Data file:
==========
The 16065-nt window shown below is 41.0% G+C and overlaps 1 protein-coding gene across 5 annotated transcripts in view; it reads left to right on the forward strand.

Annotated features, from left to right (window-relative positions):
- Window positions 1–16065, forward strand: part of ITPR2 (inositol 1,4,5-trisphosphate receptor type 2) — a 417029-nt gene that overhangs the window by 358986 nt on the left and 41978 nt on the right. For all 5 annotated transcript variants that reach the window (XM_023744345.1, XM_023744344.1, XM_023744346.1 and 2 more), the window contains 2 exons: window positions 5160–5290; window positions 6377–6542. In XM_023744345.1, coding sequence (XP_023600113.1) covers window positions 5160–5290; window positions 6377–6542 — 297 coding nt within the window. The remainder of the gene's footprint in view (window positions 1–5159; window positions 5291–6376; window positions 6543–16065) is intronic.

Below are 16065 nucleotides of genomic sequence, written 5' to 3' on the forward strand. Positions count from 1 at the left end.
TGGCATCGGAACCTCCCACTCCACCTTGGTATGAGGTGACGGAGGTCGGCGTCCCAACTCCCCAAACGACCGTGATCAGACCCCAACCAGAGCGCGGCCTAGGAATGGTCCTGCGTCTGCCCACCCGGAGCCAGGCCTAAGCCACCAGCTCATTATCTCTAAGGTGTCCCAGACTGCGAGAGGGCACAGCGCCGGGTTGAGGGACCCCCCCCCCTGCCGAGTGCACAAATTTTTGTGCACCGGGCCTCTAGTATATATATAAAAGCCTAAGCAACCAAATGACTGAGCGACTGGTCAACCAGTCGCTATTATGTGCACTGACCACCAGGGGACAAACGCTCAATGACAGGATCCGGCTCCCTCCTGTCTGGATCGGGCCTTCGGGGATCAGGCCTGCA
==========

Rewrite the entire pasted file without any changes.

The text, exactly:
The 16065-nt window shown below is 41.0% G+C and overlaps 1 protein-coding gene across 5 annotated transcripts in view; it reads left to right on the forward strand.

Annotated features, from left to right (window-relative positions):
- Window positions 1–16065, forward strand: part of ITPR2 (inositol 1,4,5-trisphosphate receptor type 2) — a 417029-nt gene that overhangs the window by 358986 nt on the left and 41978 nt on the right. For all 5 annotated transcript variants that reach the window (XM_023744345.1, XM_023744344.1, XM_023744346.1 and 2 more), the window contains 2 exons: window positions 5160–5290; window positions 6377–6542. In XM_023744345.1, coding sequence (XP_023600113.1) covers window positions 5160–5290; window positions 6377–6542 — 297 coding nt within the window. The remainder of the gene's footprint in view (window positions 1–5159; window positions 5291–6376; window positions 6543–16065) is intronic.

Below are 16065 nucleotides of genomic sequence, written 5' to 3' on the forward strand. Positions count from 1 at the left end.
TGGCATCGGAACCTCCCACTCCACCTTGGTATGAGGTGACGGAGGTCGGCGTCCCAACTCCCCAAACGACCGTGATCAGACCCCAACCAGAGCGCGGCCTAGGAATGGTCCTGCGTCTGCCCACCCGGAGCCAGGCCTAAGCCACCAGCTCATTATCTCTAAGGTGTCCCAGACTGCGAGAGGGCACAGCGCCGGGTTGAGGGACCCCCCCCCCTGCCGAGTGCACAAATTTTTGTGCACCGGGCCTCTAGTATATATATAAAAGCCTAAGCAACCAAATGACTGAGCGACTGGTCAACCAGTCGCTATTATGTGCACTGACCACCAGGGGACAAACGCTCAATGACAGGATCCGGCTCCCTCCTGTCTGGATCGGGCCTTCGGGGATCAGGCCTGCA